The announcement of the Quality Initial Teacher Education Review (QITER) and publication of the expert group’s discussion paper reminded some in the initial teacher education (ITE) and research communities of the continuing influence of England on Australian education policy as well as this country’s own unique history of a hundred and one damnations in teacher education reform. The QITER discussion paper refers to English innovations such as Now Teach as well as to policy documents like the 2015 Carter Review. And the QITER expert panel has met with their English equivalents, according to panel members at a recent Australian Council of Deans of Education (ACDE) event.
Since that ACDE event, the English panel, tasked with conducting a review of the ‘ITE market’, has published its report. The panel proposes dismantling much of England’s ITE infrastructure, forcing all providers to be reaccredited from scratch (to financially unviable criteria and unrealistic timelines); mandating 28 weeks’ placement in schools in all 38-week postgraduate ITE courses; and requiring absolute compliance with a government-prescribed curriculum – the Core Content Framework – under threat of dis-accreditation through inspections by the government’s schools inspectorate. Despite having demonstrated high quality ITE provision over at least the last ten years, according to the government’s own data, it is now possible for universities and school-based providers to fail inspections on the basis of what some of their staff believe and say in interviews with inspectors (there is no observation of training). Indeed, in the last few weeks, courses have started to fail because of what some people believe about teaching and programs have closed.
Unsurprisingly, these proposals shocked the sector and have led to unprecedented collective opposition: from all types of ITE provider (indeed, the response from school-based trainers has been the strongest); the UK Chartered College of Teaching; teacher unions; and individual professionals. Some high-profile universities like Cambridge have intimated they will close their courses. In an interview with Times Higher Education, Jo-Anne Baird, director of Oxford University’s Department of Education, said ‘I don’t know any university that would be able to create a model that runs counter to the principles of academic freedom.’ Even leaders of so-called ‘Teaching School Hubs’, likely to benefit from the proposals, have ‘expressed fury’ at the government’s response.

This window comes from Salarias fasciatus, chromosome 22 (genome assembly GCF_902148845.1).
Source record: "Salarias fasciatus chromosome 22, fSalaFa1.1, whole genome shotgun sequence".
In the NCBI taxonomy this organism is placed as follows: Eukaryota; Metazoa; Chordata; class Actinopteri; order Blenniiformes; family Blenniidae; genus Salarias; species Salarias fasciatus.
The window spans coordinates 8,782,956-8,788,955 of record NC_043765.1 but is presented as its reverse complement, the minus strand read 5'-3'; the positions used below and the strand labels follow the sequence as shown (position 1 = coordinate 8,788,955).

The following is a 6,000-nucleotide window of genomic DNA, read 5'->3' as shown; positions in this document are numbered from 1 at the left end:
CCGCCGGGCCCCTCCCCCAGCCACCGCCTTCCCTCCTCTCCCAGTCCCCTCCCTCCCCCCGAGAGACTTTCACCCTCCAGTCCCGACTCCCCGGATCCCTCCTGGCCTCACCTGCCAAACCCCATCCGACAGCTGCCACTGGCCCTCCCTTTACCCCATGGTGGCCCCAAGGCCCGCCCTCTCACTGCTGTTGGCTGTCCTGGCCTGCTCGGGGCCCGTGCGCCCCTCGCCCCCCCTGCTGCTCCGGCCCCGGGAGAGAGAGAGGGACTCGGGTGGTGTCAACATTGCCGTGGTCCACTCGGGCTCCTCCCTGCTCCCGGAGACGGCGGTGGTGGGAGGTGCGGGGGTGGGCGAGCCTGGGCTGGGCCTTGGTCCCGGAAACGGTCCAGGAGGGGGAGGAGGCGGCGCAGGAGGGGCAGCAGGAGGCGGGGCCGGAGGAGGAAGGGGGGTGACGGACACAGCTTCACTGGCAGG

So, in these last few weeks, especially, I wasn’t surprised that colleagues in Australia, noticing what they describe as ‘similar voices’ here, have asked me, as a relatively recent arrival in Melbourne from London, whether what is happening in the UK could happen here?
My answer has been ‘no, at least not yet’ and this is why.
First, England is not the UK. Historically, Scotland has always had greater independence in education and, since political devolution in 1999, Wales has been developing its own distinctive education system that is largely autonomous. So, my summary of the current state of ITE pertains to England only. We are not talking about comparisons with ‘UK policy’ but considering Australia (crucially, a federation) in relation to one out of the four UK jurisdictions. And what has gone on in England, as I will explain, makes it an international outlier – or aberration, depending on your point of view.
Since 2010, the school system in England has become increasingly ‘academised’ – meaning the majority of secondary schools and increasingly large numbers of primary schools are either directly controlled by the education minister for England or controlled by that minister through an intermediary trust (a ‘multi-academy trust’). Local government has been marginalised to the extent that it now has few residual powers. England therefore has a highly centralised school system in terms of lines of accountability; schools are ultimately directly controlled by the education minister. These centralising, controlling policies come from a different branch of British conservatism to the one that has historically emphasised small government.
This degree of tight control over a national school system is fundamental to understanding ITE reforms in England and what is possible in Australia. To create the conditions for the English situation to be replicated here, a new constitutional settlement between the states and the Commonwealth would be essential so that Mr Tudge and his successors directly control all Australian government schools.